Incoming Belgian PM Yves Leterme must heal wounds
After nine long months, Belgian has its new national government. With a French-speaking father and a Dutch-speaking mother, Yves Leterme has the right genes to bridge Belgium's linguistic divide.
With a French-speaking father and a Dutch-speaking mother, Yves Leterme has the right genes to bridge Belgium's linguistic divide, but the incoming prime minister has sometimes done more to spark tensions than ease them.
The Flemish Christian Democrat leader will take up the reins of power on
Thursday at the head of a five-party coalition thus ending a nine-month
However he has his work cut out to persuade the francophone minority in the
poorer southern Wallonia region of his ability to unite the country which has
been without a permanent government since a general election way back in June 2007.
One major task will be to defuse fears, fuelled by the unprecedented political crisis, that Belgium could split along the faultline which divides its Dutch- and French-speaking communities linguistically, geographically,
economically and culturally.
Part of his credibility problem goes back to the election campaign when he
fuelled unease in Wallonia's political establishment by running on a campaign
in favour of devolving more power to the regional governments, a move seen by francophone leaders as a step on the slippery path towards the country breaking up.
Although he is perfectly bilingual, Leterme until recently made little effort to improve his image in the south, already at a low ebb after he disparaged Belgium's French speakers in 2006 as lacking the "intellectual capacity" to learn Dutch.
In addition to taking such cheap shots, he has stoked controversy in the
past by calling Belgium an "accident of history" and saying that the country
has no "intrinsic value."
In another infamous gaffe he confused the Belgian national anthem with the
Leterme's reputation has also been damaged by two unsuccessful attempts
last year to form a coalition government.
It was only in the early hours of Tuesday, after a night of talks, that the
new coalition finally agreed on a political agenda.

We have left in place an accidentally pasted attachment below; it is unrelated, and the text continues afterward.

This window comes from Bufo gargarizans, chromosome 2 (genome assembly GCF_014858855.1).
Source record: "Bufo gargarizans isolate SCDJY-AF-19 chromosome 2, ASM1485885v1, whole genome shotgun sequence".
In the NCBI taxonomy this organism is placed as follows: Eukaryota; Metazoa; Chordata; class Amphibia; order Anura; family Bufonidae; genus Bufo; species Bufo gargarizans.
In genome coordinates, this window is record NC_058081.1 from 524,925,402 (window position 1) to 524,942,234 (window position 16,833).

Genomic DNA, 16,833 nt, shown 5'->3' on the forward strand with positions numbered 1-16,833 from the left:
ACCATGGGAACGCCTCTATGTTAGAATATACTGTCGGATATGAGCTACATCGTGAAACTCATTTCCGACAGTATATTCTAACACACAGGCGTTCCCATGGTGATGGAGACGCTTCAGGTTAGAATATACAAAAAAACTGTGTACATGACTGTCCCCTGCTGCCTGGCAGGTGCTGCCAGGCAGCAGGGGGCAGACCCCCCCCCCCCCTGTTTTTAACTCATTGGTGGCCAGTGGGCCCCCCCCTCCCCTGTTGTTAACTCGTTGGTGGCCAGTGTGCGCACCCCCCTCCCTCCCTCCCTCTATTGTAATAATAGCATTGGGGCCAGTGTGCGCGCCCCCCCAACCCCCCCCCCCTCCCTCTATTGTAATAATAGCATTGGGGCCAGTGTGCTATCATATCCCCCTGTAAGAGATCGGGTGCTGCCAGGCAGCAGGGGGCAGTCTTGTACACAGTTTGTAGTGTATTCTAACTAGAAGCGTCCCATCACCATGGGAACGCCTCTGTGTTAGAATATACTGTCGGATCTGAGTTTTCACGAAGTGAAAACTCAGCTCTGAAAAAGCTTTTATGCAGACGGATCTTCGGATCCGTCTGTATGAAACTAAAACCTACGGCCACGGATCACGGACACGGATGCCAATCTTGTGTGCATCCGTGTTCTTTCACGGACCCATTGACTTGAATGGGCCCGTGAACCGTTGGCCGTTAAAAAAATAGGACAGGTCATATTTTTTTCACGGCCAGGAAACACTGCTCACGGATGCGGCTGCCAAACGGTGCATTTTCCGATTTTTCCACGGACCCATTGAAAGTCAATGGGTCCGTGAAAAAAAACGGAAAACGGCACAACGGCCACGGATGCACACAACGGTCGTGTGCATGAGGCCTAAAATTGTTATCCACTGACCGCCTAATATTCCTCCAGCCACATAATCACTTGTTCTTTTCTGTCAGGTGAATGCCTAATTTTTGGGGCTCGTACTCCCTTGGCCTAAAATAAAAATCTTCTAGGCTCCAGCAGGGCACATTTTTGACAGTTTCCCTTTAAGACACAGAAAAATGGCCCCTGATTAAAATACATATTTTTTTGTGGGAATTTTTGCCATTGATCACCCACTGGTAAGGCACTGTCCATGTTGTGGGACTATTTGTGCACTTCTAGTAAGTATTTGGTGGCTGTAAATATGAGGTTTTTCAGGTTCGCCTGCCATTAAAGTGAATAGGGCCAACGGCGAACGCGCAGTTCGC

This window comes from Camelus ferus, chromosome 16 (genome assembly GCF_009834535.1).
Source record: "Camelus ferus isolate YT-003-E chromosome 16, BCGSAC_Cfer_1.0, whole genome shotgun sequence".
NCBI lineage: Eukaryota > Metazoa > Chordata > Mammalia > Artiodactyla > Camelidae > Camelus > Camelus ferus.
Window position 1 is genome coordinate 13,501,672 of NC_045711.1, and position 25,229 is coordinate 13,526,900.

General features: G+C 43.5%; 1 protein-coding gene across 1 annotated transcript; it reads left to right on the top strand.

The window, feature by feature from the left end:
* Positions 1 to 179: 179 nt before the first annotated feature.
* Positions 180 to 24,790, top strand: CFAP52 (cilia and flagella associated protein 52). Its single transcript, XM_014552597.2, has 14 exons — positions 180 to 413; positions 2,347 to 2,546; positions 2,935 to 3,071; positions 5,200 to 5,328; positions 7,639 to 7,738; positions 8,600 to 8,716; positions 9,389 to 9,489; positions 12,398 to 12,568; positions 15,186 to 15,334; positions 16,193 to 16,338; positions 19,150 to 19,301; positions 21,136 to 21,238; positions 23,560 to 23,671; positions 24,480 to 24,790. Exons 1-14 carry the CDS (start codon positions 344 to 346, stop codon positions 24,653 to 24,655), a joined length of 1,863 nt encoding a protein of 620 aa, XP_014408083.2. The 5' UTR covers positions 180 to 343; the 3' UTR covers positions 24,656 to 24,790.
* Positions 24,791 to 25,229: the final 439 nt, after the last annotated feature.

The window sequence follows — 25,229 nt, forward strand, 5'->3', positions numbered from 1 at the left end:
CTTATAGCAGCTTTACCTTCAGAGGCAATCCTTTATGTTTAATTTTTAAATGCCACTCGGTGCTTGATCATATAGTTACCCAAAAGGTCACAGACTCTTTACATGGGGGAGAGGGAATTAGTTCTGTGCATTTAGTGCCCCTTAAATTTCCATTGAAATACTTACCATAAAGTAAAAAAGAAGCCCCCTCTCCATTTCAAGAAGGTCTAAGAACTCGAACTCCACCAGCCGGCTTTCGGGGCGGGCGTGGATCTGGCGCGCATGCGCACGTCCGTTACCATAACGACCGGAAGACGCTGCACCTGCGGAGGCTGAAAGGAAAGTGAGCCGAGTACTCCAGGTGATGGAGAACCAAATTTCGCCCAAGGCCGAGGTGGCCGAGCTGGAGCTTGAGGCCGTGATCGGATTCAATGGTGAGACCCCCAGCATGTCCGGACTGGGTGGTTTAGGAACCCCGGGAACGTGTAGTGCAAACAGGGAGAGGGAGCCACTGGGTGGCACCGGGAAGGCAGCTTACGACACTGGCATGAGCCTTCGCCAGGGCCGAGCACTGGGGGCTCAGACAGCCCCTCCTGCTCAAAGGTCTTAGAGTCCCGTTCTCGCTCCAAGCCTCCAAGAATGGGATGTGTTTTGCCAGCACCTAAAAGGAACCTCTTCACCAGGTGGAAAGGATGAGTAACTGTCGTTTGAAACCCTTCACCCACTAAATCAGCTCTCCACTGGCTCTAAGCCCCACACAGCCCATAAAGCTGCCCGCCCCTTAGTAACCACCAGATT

Even that deal was only reached by sidestepping the core problem of state
A relative newcomer to national politics, the 47-year-old Leterme built up
a regional political career in Dutch-speaking Flanders and did not join the
federal house of representatives until 1999, when his Christian Democrats were pushed into opposition for the first time in 40 years.
He became a party heavyweight and in 2004 was the head of the regional
government of Flanders, where 60 percent of Belgians live, after an earlier career as a member of a government audit watchdog and an expert to the European Union.
Image-wise Leterme suffers in comparison to the outgoing PM, Flemish liberal Guy Verhofstadt who has stayed on since the election taking care of day-to-day business as the political parties bickered.
The charismatic Verhofstadt has a reputation as a talented orator while his successor comes across as more brittle and austere.
Leterme has recently and publicly made efforts to present a more friendly,
Last month, in an uncharacteristic mea culpa, he promised to "try to
practise politics in a different way; seeking more balance, wisdom, calm, but
obviously still with the same enthusiasm and dedication."
His coalition partners -- a wide church of francophone and Dutch-speaking
socialists, Christian Democrats and liberals -- will be keen to see whether
such comments are based on a new political conversion or old-fashioned
In any case he begins his tenure in the unusual position of already faring
poorly in the opinion polls.
According to one published Monday, just 10 percent of francophones and 45
percent of Flemish voters have confidence in him at the helm.
To add to his troubles the married father of three has recently suffered
bouts of ill-health.
He was hospitalised for two weeks last month suffering from
gastrointestinal bleeding and spent 24 hours in intensive care before also
Even a healthy Leterme will have little time to prove his worth.
His own CDV party has put him on notice that it will withdraw its support
unless he makes strides towards a major reform of Belgium's institutions by